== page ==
When thinking about the book of Joshua and digital discipleship I was sort of stumped as to how the two relate. In general, I amazed at the wonderful connections that have been made by #digidisciple bloggers between the digital world and the Old Testament. They seem so far apart from one another. And yet they can also speak so clearly.
So I started to think about what I know about the book of Joshua. And the first thought I had was about the violence found throughout the book. Joshua and the Israelites tear through the promised land, decimating entire populations. I always have trouble reconciling the violence of the Old Testament with the Prince of Peace. I believe that Joshua and the Israelites truly believed that they were doing what God wanted them to do. However, God felt the need to reveal God’s self more completely through Jesus. So maybe they didn’t get the whole picture.
That brings me to being a person who spends a good bit of time in the digital world. And I am so dismayed so often about the violence that is done by Christians. I’m so sad when I see Christians leaving hateful comments on news stories. And I worry so much about the witness that is being left by angry and violent comments. It can be so harmful.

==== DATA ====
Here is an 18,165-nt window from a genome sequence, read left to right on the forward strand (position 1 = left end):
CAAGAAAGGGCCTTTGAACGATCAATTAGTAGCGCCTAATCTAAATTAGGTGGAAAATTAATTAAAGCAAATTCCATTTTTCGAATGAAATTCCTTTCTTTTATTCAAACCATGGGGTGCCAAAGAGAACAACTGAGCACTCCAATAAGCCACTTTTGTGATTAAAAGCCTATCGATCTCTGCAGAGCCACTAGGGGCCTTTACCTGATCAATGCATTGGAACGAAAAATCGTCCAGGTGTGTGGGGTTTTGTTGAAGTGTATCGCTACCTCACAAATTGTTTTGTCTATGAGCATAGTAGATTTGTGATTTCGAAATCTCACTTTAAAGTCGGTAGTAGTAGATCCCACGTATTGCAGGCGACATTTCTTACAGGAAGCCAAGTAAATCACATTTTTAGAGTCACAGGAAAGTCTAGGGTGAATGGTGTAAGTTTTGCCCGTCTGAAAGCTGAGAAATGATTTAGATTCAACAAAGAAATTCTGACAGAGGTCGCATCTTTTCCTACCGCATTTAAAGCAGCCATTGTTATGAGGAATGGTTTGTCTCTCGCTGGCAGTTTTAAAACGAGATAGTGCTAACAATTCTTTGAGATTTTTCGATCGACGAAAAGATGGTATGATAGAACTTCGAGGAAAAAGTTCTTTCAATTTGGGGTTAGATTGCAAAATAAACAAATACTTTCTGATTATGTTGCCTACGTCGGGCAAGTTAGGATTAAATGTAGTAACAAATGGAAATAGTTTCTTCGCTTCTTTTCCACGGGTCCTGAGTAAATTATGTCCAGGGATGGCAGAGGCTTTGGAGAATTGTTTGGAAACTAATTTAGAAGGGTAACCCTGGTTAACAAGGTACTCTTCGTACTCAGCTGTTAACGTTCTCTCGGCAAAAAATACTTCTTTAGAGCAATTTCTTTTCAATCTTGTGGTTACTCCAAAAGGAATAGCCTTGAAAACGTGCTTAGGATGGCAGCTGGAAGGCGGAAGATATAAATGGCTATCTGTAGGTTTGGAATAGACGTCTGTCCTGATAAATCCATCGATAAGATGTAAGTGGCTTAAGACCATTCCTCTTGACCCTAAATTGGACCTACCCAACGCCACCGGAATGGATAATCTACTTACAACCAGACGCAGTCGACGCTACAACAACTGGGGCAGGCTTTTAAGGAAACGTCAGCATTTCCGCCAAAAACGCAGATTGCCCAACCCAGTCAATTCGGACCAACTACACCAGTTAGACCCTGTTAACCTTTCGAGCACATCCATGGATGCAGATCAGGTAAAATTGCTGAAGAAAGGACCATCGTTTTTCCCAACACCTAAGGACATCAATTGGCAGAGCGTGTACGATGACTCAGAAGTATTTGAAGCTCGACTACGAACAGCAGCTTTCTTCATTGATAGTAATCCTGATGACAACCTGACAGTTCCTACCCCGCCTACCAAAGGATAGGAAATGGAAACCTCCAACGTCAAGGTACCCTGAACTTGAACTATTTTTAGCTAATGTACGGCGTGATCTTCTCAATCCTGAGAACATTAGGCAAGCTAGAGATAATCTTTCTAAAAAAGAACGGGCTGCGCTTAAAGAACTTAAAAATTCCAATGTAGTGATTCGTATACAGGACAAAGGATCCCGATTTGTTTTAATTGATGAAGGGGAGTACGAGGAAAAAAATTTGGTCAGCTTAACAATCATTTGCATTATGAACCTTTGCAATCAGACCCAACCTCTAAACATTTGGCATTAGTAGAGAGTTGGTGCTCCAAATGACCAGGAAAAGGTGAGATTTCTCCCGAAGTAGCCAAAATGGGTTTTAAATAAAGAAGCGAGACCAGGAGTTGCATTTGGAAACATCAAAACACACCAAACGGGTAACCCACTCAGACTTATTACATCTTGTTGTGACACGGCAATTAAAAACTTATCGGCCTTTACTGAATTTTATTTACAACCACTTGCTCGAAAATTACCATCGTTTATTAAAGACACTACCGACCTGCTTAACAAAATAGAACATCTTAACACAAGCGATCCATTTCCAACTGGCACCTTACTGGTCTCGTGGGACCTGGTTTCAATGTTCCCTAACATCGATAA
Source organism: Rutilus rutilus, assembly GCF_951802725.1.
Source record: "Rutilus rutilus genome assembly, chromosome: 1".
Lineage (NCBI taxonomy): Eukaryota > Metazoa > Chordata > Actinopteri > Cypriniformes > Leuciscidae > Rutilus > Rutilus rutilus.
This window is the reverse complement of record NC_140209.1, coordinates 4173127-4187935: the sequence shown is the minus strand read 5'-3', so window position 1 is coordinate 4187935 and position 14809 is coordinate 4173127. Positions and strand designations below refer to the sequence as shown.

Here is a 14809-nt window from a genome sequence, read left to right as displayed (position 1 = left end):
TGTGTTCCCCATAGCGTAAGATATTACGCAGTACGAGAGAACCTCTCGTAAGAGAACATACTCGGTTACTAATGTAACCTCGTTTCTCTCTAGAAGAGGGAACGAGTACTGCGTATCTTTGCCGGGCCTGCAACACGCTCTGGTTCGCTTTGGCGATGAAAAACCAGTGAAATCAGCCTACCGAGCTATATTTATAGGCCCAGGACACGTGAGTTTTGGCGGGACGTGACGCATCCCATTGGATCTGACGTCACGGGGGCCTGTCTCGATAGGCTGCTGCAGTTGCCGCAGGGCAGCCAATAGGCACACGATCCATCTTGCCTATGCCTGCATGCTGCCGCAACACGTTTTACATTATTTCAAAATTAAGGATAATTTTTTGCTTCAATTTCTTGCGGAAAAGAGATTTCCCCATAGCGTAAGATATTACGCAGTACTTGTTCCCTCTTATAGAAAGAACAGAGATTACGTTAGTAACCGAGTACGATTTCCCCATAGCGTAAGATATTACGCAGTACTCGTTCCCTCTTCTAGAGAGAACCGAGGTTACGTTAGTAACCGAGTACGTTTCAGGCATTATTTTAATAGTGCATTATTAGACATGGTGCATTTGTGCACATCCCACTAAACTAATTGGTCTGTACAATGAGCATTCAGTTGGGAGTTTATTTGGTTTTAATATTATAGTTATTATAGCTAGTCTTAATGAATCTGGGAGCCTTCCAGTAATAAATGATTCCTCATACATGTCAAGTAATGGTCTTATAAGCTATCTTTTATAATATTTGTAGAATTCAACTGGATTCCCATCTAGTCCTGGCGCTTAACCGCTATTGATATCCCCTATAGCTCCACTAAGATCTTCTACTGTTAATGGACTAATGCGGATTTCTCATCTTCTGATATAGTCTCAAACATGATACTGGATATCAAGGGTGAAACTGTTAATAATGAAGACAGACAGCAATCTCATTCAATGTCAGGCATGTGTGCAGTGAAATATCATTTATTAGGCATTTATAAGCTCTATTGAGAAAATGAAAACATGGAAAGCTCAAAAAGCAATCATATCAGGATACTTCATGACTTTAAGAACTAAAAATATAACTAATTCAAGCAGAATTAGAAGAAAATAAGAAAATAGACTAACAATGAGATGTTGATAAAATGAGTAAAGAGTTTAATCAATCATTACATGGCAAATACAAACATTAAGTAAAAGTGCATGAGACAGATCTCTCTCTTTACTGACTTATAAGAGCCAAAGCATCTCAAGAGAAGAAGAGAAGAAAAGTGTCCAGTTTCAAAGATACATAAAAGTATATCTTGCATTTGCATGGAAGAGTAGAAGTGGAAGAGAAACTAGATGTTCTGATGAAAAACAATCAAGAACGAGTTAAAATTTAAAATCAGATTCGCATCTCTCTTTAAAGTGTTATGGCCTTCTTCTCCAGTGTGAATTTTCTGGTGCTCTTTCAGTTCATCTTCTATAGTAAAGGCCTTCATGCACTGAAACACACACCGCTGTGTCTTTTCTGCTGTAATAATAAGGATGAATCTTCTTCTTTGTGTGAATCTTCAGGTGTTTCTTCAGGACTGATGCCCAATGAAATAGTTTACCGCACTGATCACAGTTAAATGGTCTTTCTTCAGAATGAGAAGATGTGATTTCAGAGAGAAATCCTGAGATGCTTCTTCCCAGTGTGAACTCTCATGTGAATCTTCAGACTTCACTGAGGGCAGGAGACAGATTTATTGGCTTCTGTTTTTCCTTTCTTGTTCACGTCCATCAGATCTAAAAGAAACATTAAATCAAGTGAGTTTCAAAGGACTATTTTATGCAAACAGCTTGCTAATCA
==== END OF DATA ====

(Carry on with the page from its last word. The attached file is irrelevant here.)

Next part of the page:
And yet I know that sometimes I too cause harm in the digital world. Snarkiness and negativity can be harmful and I am guilty of both. And I, just like many others believe that what I am doing is in defense of what I believe. In defense of Jesus Christ.
However as a Wesleyan, I have been schooled in three simple rules. 1. Do no harm 2. Do good. 3. Stay in love with God. I try to apply these rules, but it especially became more obvious to me that maybe I need to work harder at applying these rules to my digital interactions as I thought about the violence of Joshua.
So often we believe that the words we use are the words God wants us to use. But in reality they can do great violence to the witness of the Prince of Peace. Our words can be harmful. And it is so much easier to say harmful things to people when we don’t have to say them to peoples face. There is a safe space between us and them. We don’t see the hurt reaction, the casualties, the repercussions.
And so I will work harder to do no harm. I will try my hardest not to leave a trail of ruins behind me. To let God continue to reveal the way of peace to me.